Hawaii is the 50th state of the United States of America. Situated nearly at the center of the north Pacific Ocean, Hawaii marks the northeast corner of Polynesia. While it was once a major hub for the whaling, sugar and pineapple industries, it is now economically dependent on tourism and the U.S. military. The natural beauty of the islands continues to be one of Hawaii’s greatest assets. Honolulu is the state’s capital, largest city, and cultural hub.
Nineteen distinct volcanic islands make up the Hawaiian archipelago. However there are eight major islands, six of which are open to tourism.
Oahu (Oʻahu), nicknamed “the Gathering Place,” is the most famous and developed island. Its southern shore is home to the city of Honolulu, the state capital and largest city; four out of every five kama’aina (Hawaii residents) call it home. It is the governmental and commercial center of the state, and Waikiki Beach is arguably the best known tourist destination in Hawaii. Outside the city are pineapple fields, and the North Shore of Oahu, which is known each winter as the home of some of the largest waves in the world. The USS Arizona National Memorial at Pearl Harbor is also very popular visitor destination.
Maui, nicknamed “the Valley Isle” for the narrow plain between Haleakala and the West Maui mountains. It is the second biggest island in the chain and is home to 10,023 foot (3,055 m) tall volcanic mountain crater of Haleakala. On the west side of the island are the resort areas of Lahaina, Kaanapali and Kapalua, while the south side is home to Kihei, and Wailea. On the east side is the tiny village of Hana, reached by one of the most winding and beautiful roads in the world.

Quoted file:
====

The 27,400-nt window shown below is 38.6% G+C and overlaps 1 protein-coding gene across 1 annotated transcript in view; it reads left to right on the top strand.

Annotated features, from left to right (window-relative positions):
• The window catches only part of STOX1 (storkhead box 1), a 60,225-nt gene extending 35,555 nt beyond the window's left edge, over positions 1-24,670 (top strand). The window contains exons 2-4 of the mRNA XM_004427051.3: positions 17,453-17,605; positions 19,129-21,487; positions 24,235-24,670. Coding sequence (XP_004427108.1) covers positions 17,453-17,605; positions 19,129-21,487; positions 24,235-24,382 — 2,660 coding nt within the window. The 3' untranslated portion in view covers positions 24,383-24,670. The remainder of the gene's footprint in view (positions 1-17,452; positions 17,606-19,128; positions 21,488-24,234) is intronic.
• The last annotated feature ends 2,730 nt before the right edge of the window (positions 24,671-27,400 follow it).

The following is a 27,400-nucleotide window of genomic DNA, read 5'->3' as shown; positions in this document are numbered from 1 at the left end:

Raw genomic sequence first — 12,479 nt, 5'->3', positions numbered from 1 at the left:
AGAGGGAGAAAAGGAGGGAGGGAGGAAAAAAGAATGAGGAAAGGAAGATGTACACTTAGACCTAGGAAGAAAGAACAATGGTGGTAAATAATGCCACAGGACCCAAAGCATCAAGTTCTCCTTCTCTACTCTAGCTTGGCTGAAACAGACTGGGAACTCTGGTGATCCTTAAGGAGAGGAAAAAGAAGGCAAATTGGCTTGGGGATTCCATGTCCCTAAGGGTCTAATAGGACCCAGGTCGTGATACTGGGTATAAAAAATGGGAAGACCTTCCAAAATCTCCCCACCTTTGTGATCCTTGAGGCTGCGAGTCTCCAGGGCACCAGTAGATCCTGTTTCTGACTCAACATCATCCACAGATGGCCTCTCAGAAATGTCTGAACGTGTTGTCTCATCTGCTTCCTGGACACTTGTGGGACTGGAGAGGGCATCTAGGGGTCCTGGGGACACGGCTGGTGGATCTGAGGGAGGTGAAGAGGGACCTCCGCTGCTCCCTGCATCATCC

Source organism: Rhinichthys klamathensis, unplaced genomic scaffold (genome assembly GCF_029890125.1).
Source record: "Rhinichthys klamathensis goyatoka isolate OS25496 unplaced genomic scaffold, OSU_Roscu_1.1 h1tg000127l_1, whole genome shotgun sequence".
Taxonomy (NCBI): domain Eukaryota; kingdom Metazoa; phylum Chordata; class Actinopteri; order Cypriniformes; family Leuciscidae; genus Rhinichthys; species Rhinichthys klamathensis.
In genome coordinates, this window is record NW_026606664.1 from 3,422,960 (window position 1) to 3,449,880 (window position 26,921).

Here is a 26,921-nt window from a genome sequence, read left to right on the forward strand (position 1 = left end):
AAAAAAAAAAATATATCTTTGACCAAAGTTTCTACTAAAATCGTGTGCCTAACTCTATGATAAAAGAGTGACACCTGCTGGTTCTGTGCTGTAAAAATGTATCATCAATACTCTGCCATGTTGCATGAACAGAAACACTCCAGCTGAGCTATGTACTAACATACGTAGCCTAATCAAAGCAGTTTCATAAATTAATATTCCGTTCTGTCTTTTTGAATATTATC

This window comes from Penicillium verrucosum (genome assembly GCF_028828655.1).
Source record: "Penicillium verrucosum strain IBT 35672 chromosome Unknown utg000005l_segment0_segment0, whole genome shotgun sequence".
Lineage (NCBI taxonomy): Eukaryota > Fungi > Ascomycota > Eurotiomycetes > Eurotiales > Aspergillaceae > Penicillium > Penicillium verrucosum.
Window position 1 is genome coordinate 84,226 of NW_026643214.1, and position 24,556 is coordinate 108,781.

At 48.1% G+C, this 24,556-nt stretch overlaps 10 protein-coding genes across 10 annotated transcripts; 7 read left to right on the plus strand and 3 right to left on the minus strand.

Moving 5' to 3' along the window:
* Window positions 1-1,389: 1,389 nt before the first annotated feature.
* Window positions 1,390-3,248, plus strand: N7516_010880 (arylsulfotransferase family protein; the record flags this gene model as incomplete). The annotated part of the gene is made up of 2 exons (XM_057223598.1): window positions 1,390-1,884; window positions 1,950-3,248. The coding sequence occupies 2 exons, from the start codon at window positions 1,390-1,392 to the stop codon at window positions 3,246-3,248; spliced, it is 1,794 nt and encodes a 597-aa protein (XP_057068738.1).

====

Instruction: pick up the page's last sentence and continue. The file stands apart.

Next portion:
Hawaii (Hawaiʻi) – called the Big Island to avoid confusion – is the biggest of the islands and home to Mauna Kea, Mauna Loa (the largest and one of the most active volcanoes on Earth), Hawaii Volcanoes National Park, coffee and macadamia nut plantations, working ranches, and even green sand beaches which is very good for swimming. Kailua-Kona is the busiest part of the island on the drier, leeward side, and near the mega-resort Kohala Coast area with nearly zero annual precipitation. The saddle road (quite passable and a must see–despite what rental car companies say) passes between the massive volcanoes and connects Kohala with Hilo, the largest town on the windward side with annual precipitation of more than 180 inches per year. Unlike anywhere else on Earth and definitely worth a look.
Kauai (Kauaʻi), the “Garden Isle,” is home to several natural wonders, such as the Wailua River, Waimea Canyon, and the Na Pali Coast. Mount Waialeale is known as one of the rainiest spots in the world.
Molokai (Molokaʻi), the “Friendly Isle,” is one of the least developed islands in the chain. It is home to Kalaupapa, the leper colony on Molokai’s north shore that was the home of Father Damien.
Lanai (Lānaʻi) was at one time completely owned by Dole Foods and was the largest pineapple plantation in the world; it is now home to several exclusive resorts.
Niihau (Niʻihau) this is a private island. Native Hawaiian owns and live on this island. The Robinson Family is the sole owner of the island. The island is closed to all non natives Hawaiians and tourists. There are however tour companies that take you to Niihau island however you are limited by what you can see. There is a helicopter tour that flies around the island and even spend time on the beach. You can also go on a hunting safari and hunt for animals. These companies are owned by the Robinson Family and are the only way you can visit Niihau. Don’t expect to see any of the natives on your trip because access to many parts of the island is strictly controlled. The other way that you are permitted on the island is by invite either by the Robinson Family or a native resident. There is no electricity, cars, paved roads, police or plumbing on the island
Kahoolawe (Kahoʻolawe), is a uninhabited island used formally by the military as their base. Due to the the marine ecosystem as well as dangers of unexploded ordinance and harsh environment, terrain access is strictly prohibited and controlled at all times. This is enforced by State of Hawaii, Department of Land and Natural Resources, Division of Conservation and Resources Enforcement (DOCARE), as well as KIRC and the U.S. Coast Guard.